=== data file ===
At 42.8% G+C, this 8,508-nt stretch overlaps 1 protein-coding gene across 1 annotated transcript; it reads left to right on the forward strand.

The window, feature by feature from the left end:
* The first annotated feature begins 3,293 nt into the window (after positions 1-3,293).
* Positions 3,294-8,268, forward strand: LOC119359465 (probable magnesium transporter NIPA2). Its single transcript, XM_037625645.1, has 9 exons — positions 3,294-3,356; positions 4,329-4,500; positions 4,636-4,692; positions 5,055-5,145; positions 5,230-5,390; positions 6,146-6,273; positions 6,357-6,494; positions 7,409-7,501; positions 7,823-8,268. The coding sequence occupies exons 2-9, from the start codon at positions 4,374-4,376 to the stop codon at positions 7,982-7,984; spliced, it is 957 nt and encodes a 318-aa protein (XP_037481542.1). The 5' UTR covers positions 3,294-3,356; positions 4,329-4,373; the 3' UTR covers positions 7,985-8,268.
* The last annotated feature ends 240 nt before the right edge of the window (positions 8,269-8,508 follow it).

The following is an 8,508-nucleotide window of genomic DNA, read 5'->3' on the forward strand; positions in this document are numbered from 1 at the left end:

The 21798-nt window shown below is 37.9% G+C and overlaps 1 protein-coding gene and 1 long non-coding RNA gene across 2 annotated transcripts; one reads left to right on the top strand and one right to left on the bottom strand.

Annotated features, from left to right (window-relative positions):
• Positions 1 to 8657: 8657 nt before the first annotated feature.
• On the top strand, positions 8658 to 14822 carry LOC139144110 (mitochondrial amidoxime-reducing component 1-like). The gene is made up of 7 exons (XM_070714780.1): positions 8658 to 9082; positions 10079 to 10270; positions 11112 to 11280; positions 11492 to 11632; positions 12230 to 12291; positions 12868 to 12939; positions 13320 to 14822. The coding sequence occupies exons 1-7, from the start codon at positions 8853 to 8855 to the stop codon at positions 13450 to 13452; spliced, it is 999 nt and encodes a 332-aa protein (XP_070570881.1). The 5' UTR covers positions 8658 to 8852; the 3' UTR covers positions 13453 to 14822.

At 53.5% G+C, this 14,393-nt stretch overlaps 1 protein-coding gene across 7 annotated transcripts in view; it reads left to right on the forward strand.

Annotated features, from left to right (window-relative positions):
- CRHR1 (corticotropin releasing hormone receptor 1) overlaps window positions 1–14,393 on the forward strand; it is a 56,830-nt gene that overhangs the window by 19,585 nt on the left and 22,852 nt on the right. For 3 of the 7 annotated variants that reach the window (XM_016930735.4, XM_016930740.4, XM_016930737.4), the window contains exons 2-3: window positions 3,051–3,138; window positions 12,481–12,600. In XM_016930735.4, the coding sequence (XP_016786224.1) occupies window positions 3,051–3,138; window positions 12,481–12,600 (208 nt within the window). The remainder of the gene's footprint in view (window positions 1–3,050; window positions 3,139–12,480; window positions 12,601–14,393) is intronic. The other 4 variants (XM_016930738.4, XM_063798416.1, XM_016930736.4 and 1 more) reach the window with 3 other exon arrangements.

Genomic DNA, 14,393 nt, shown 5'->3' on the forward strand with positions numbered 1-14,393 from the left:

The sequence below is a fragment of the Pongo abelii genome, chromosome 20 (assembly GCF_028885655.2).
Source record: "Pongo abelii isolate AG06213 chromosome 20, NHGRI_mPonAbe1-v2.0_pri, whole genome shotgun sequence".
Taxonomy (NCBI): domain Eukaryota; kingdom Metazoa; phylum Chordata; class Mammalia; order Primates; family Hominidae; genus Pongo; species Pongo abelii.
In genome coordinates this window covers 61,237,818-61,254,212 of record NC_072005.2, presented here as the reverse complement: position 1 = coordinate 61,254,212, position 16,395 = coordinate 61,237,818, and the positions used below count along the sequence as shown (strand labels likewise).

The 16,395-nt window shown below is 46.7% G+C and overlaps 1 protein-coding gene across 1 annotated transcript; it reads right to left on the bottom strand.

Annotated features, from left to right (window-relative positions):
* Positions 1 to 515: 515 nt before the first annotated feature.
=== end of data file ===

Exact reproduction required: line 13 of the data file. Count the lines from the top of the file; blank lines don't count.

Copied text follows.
- CRHR1 (corticotropin releasing hormone receptor 1) overlaps window positions 1–14,393 on the forward strand; it is a 56,830-nt gene that overhangs the window by 19,585 nt on the left and 22,852 nt on the right. For 3 of the 7 annotated variants that reach the window (XM_016930735.4, XM_016930740.4, XM_016930737.4), the window contains exons 2-3: window positions 3,051–3,138; window positions 12,481–12,600. In XM_016930735.4, the coding sequence (XP_016786224.1) occupies window positions 3,051–3,138; window positions 12,481–12,600 (208 nt within the window). The remainder of the gene's footprint in view (window positions 1–3,050; window positions 3,139–12,480; window positions 12,601–14,393) is intronic. The other 4 variants (XM_016930738.4, XM_063798416.1, XM_016930736.4 and 1 more) reach the window with 3 other exon arrangements.